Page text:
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Mediation, collaborative divorce make your split less acrimonious

After much counseling, conversation and consideration, you and your spouse have decided to divorce.

You made the decision jointly. And despite what you might see on television - acrimony and bitterness in divorce - it doesn't have to be that way.

It's best for both of you, and if you're parents, it's best for your children, if you can maintain friendliness and mutual respect. Some painful incidents could have led you to divorce, such as an affair, but you can rise above it.

Your first thought might be to fight it out in court, but what will you gain from that? Litigation can be tough on both your emotional and physical health, as well as lengthy and costly.

Instead, if you choose to take a different path and work together, it will save money and stress on both you and your kids. Resolving your divorce in a more civilized manner will be easier if you share the goal of going your own ways with the least confrontation possible.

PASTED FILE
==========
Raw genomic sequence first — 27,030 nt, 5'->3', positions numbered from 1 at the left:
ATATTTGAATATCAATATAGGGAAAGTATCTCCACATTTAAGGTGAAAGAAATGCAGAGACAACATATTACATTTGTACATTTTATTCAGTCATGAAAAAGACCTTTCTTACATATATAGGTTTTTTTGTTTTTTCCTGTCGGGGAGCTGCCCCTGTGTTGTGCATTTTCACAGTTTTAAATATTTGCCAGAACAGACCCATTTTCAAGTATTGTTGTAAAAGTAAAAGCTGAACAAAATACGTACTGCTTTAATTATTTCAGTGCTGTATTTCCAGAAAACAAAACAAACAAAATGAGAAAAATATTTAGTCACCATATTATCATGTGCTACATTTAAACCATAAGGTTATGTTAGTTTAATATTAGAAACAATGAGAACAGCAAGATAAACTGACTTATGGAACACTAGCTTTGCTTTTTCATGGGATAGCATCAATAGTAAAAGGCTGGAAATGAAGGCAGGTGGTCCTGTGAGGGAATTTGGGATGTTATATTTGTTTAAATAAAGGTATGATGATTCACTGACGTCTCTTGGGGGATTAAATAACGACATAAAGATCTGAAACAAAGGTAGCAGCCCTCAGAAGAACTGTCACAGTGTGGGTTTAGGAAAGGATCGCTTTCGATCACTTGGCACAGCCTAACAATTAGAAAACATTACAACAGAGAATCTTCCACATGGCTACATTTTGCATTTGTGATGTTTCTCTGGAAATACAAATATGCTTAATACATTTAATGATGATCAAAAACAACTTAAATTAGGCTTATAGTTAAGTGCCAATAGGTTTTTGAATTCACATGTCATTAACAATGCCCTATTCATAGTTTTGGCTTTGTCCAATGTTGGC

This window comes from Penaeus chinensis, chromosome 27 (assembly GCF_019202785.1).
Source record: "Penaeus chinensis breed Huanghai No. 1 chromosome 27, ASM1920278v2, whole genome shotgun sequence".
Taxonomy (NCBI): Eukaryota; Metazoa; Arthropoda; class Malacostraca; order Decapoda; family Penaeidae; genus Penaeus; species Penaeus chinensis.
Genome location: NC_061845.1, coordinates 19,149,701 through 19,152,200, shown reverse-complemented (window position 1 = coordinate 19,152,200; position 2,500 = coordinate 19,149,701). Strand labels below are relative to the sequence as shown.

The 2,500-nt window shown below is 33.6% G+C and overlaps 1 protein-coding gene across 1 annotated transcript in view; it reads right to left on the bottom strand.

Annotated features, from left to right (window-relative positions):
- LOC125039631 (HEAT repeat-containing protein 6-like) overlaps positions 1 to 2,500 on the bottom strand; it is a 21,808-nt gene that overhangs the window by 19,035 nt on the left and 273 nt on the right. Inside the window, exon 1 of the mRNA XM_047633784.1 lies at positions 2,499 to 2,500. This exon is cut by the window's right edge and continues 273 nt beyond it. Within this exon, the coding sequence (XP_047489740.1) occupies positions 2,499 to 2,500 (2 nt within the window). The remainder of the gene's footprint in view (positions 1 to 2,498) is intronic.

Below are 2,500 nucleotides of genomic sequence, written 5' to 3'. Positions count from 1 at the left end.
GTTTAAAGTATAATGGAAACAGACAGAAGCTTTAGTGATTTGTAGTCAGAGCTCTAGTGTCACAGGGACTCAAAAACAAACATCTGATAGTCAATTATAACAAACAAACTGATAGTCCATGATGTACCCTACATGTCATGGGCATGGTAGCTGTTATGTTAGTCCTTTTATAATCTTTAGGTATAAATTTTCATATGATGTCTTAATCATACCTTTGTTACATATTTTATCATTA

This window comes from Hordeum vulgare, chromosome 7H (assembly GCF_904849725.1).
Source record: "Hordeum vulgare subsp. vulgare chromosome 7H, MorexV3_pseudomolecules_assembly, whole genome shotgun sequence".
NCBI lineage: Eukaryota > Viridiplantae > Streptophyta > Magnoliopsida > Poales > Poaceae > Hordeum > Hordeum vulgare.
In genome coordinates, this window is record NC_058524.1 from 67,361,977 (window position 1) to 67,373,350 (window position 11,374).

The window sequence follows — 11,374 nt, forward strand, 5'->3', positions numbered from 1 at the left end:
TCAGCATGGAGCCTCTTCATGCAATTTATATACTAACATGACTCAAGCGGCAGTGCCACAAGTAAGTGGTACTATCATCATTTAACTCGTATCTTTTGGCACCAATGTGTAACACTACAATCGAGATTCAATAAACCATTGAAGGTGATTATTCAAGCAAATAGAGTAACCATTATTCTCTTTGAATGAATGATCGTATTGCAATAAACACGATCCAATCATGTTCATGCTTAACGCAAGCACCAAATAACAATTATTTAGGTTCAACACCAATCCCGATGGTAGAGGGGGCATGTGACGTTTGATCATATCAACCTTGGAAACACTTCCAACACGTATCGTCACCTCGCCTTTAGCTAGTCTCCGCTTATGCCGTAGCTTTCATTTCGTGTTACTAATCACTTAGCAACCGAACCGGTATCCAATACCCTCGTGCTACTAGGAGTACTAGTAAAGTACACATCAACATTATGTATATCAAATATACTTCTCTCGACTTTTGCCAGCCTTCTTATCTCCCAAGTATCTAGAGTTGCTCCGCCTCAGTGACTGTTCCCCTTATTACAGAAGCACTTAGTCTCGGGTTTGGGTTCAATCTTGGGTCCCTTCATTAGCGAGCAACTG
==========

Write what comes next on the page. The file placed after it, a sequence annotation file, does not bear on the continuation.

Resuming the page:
How can that be done? Through mediation or a collaborative divorce.

With mediation, you can settle your divorce outside of court. A third-party mediator will work with you to determine an equitable split of assets and to settle other issues, such as child custody or support. It will take more than one session with the mediator to achieve a resolution, and if after multiple sessions it doesn't look as if you'll reach an agreement, you then can turn to litigation.

In a collaborative divorce, you and your spouse will work with your teams - that could include attorneys, financial advisers and others - to come to an out-of-court agreement. You will sign a participation agreement promising to come to terms with your divorce without going to court. This will help you keep your divorce more private and respectful.

An experienced divorce attorney can explain in more detail the difference between mediation and collaboration to help you decide which path is best in your circumstances.

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